The rights and wrongs of Baroness Warsi

Baroness Warsi must be fuming. Her attempt at making herself the top story in every newspaper yesterday failed spectacularly, torpedoed as it was by Alan Johnson’s shock departure. Nonetheless what Warsi said deserves some examination. Her essential point, that Islamophobia has passed the ‘dinner table test’ has some truth to it.  Sure, it is totally correct that Warsi herself is not a paragon of enlightened virtue but that fundamentally does not invalidate everything she has to say on these issues.

Here is what she said:

For far too many people, Islamophobia is seen as a legitimate, even commendable, thing. You could even say that Islamophobia has now passed the dinner-table test.”

She makes no attempt to analyse how this has happened which is telling. Instead, we are left with an a priori assumption that this bigotry is something intrinsic which only inverts the sin she accuses others of. It’s my submission that this has happened largely as a result of the ideological response to 9/11 and the ‘War on Terror’. It shouldn’t surprise us that when we are constantly told we are representing the ‘good’ crusading forces of ‘civilisation’ and our opponents are the ‘evil’ forces of  ‘barbarism’ lazy prejudice seeps in. It will be protested that this label is only applied to al Qaeda or other ‘extremists’ but the reality is political discourse relies on wild generalisations which take extreme examples and use them as a general stick with which to beat the rest.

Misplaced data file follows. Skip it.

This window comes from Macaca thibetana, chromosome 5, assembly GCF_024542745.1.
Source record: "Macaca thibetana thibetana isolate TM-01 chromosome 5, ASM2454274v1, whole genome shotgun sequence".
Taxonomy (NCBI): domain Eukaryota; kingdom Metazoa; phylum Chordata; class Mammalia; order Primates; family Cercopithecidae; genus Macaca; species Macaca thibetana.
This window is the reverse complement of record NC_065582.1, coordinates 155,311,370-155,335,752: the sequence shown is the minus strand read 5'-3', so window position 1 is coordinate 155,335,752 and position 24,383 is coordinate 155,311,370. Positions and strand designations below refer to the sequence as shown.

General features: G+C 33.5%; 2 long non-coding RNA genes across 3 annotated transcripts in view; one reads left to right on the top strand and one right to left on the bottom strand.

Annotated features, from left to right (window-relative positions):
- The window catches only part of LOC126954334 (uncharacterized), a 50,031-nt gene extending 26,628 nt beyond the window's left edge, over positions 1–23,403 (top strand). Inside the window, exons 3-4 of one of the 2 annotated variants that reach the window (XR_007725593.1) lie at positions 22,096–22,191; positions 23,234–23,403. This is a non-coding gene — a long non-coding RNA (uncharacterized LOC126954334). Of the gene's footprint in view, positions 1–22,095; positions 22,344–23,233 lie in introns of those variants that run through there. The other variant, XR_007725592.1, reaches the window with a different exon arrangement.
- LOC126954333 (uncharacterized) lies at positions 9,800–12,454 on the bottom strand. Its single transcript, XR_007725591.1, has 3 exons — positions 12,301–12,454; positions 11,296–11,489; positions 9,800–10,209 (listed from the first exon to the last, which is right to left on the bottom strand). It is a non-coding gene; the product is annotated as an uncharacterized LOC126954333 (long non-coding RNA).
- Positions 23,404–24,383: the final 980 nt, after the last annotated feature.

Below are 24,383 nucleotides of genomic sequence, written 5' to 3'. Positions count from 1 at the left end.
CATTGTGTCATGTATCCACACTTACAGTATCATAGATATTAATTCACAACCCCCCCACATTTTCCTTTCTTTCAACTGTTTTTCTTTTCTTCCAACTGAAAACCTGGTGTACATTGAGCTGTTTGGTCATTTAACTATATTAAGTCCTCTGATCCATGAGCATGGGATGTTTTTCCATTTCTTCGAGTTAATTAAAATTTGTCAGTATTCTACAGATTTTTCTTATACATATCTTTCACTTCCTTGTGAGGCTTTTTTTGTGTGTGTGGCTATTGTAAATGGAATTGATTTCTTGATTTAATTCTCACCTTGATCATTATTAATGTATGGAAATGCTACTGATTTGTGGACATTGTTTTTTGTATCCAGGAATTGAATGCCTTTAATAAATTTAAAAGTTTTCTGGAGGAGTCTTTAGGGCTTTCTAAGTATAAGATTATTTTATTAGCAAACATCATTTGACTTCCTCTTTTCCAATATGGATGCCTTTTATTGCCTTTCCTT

People are, for example, encouraged to think of all benefit claimants in terms of the marginal and numerically small numbers of cases where people do exploit the welfare system for personal gain. We cannot then be surprised when this happens with race; when people start to assume guilt by association. This is the locus of truth in what Warsi is saying but she, of course, doesn’t have the courage to identify it. Being against ‘them’ is something of a badge of honour and a proof of your fidelity to the supposedly ‘civilised’ values espoused by Western politicians. Since the collapse of the Soviet Union the ‘other’ by which the West defines itself has changed from being communism and socialism to Islamic extremism.

It doesn’t matter that we support what can easily be termed ‘fundamentalist’ regimes like those in place in Saudi Arabia. They are ‘good’ fundamentalists because they sell us oil at a  low price which deprives their people of a decent living every bit as much as the Saudi government deprives them of democracy. When you think it about it like that however, its not really surprising that many Muslim’s think the West is somewhat two-faced. The same is doubtless true of Baroness Warsi but that does not mean we should dismiss what she says without thought or consideration.